Yet another initiative that New Delhi takes credit for is a new Global Biofuels Alliance. Biofuels are problematic unless they are made solely from digesting organic waste. The use of farming resources to produce ethanol has the potential to divert cropped areas from food crops or to divert potential food to fuel. Subsidising corn for the production of ethanol in the US ended up making chicken more expensive for consumers. Chicken is one of nature’s most efficient converters of starch into protein fit for human consumption.
Biofuels competed with chickenfeed for corn, raising the price of chickenfeed, and of chicken and eggs. Further, unless cultivation is rigorously controlled to avoid the use of subsidised water and fertilizer, biofuels could end up consuming more energy than they produce.
The emphasis on green hydrogen in the context of renewable energy and on small modular reactors (SMRs) in the context of nuclear energy is, indeed, welcome. But green hydrogen as a solution to the intermittency of solar or wind power, and SMRs as a cost-efficient substitute for site-specific, custom-built nuclear plants, are both self-evident techno-economic solutions that do not particularly call for endorsement by world leaders.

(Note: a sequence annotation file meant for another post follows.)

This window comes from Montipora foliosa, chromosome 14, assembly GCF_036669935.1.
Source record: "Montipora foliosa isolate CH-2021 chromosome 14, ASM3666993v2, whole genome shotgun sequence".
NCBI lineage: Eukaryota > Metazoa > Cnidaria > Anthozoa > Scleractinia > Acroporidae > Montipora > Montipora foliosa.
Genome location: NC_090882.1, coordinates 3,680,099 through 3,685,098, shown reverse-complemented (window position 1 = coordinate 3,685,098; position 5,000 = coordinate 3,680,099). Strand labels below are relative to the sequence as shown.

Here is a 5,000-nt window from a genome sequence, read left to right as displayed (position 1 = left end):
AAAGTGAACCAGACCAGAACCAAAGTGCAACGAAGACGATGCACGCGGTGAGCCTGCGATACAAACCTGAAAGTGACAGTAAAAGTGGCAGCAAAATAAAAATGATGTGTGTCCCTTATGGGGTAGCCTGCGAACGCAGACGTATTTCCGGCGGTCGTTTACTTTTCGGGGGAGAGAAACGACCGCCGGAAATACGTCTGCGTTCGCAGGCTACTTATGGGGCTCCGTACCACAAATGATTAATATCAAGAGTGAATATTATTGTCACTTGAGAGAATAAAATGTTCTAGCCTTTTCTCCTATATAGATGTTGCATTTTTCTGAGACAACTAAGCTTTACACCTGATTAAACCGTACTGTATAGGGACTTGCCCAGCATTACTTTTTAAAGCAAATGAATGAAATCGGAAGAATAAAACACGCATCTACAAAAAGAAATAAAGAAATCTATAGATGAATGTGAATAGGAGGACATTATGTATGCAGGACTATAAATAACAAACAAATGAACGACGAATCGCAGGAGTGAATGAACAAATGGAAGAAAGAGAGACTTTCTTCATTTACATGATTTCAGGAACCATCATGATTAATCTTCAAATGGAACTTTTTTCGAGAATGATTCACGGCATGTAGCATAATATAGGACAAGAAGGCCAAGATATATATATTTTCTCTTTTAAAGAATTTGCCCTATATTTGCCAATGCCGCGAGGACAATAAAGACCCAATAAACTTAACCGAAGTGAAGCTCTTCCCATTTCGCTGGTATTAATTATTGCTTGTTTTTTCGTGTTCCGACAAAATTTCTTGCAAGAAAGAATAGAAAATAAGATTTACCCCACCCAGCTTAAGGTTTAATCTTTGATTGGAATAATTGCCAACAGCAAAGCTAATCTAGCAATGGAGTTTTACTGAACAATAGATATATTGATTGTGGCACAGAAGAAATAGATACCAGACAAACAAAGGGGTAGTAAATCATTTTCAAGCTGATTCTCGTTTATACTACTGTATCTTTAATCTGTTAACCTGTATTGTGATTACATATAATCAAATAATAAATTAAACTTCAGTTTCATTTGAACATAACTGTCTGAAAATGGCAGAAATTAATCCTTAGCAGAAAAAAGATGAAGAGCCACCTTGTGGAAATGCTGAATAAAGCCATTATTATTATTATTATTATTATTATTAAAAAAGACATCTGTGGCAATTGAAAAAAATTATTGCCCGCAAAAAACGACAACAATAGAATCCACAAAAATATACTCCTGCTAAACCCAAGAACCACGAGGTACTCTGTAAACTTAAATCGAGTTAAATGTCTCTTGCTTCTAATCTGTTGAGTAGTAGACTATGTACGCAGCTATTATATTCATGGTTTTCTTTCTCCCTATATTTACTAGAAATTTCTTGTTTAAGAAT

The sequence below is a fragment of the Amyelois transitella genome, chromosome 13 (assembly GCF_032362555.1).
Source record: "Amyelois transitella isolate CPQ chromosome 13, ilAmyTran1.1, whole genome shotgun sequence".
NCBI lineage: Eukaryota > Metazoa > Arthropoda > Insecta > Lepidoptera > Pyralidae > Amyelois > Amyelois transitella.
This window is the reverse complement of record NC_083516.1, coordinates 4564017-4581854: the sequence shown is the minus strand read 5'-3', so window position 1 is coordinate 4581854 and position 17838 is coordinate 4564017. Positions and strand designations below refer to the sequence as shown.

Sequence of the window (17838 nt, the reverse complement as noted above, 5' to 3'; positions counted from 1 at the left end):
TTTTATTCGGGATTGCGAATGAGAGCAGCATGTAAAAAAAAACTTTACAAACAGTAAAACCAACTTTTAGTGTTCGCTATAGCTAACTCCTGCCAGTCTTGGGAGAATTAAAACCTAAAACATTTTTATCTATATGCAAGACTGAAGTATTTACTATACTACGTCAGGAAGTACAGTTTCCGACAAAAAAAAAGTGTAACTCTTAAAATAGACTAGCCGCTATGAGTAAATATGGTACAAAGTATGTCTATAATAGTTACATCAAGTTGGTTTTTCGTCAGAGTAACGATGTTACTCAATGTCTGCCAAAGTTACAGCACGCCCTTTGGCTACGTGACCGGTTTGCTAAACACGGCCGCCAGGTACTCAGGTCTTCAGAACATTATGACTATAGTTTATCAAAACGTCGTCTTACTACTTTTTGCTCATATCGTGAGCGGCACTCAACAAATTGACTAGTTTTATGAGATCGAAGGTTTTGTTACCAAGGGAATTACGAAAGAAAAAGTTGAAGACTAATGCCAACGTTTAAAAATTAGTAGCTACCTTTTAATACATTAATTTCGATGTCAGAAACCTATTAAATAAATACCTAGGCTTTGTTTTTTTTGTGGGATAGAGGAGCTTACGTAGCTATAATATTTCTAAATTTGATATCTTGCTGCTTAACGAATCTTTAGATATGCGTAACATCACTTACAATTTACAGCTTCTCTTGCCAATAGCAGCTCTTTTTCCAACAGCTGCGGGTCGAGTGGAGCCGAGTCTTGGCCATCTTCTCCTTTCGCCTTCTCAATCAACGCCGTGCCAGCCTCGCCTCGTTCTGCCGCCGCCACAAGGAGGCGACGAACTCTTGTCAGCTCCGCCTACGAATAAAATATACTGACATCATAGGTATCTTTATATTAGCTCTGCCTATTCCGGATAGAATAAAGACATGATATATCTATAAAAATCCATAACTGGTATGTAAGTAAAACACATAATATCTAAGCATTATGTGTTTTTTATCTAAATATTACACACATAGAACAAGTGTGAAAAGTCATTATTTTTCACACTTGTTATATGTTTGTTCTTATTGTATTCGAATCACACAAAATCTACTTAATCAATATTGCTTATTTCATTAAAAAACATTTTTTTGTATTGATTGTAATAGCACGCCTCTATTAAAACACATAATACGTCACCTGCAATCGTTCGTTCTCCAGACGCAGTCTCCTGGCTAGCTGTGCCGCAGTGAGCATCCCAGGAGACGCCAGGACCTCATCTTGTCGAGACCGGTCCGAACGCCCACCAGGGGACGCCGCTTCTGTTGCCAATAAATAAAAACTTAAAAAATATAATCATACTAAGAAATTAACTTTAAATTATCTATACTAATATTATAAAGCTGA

That applies to digital public infrastructure and regulation of cryptocurrency as well. Given the rift between the two biggest leaders in artificial intelligence, the US and China, on the tech, it is difficult to see much cooperation forthcoming on creating a global governance framework for AI.
Status quo on Ukraine
Some commentators have made much of the Delhi Declaration’s omission of an explicit stand on Ukraine. That seeming elision of this controversial topic is the result of some drafting sleight of hand. The Delhi Declaration says that “we reiterated our national positions and resolutions adopted at the UN Security Council and the UN General Assembly (A/RES/ES-11/1 and A/RES/ES-11/6)…”. These resolutions deplore Russia’s invasion of Ukraine. Reiteration of national positions means that the Western bloc of nations sticks with its condemnation of Russia and arming of Ukraine, while India persists with refusal to condemn Russia. Rather than break any new ground on Ukraine, the Delhi summit of the G20 reiterates the status quo.
So, where exactly has the Delhi G20 summit made a difference? In convincing Prime Minister Narendra Modi’s domestic audience that the world’s leaders assembled in the Indian capital thanks to his charisma and leadership, rather than because India happens to hold the presidency of the grouping that rotates among its members annually. Seeing the Indian PM play host to the world’s leaders in New Delhi has made many Indian chests puff out a little.
Shall we exhale that extra intake of air by raising a toast to the African Union? Cheers!
(TK Arun is a senior journalist based in New Delhi.)
(The Federal seeks to present views and opinions from all sides of the spectrum. The information, ideas or opinions in the articles are of the author and do not necessarily reflect the views of The Federal.)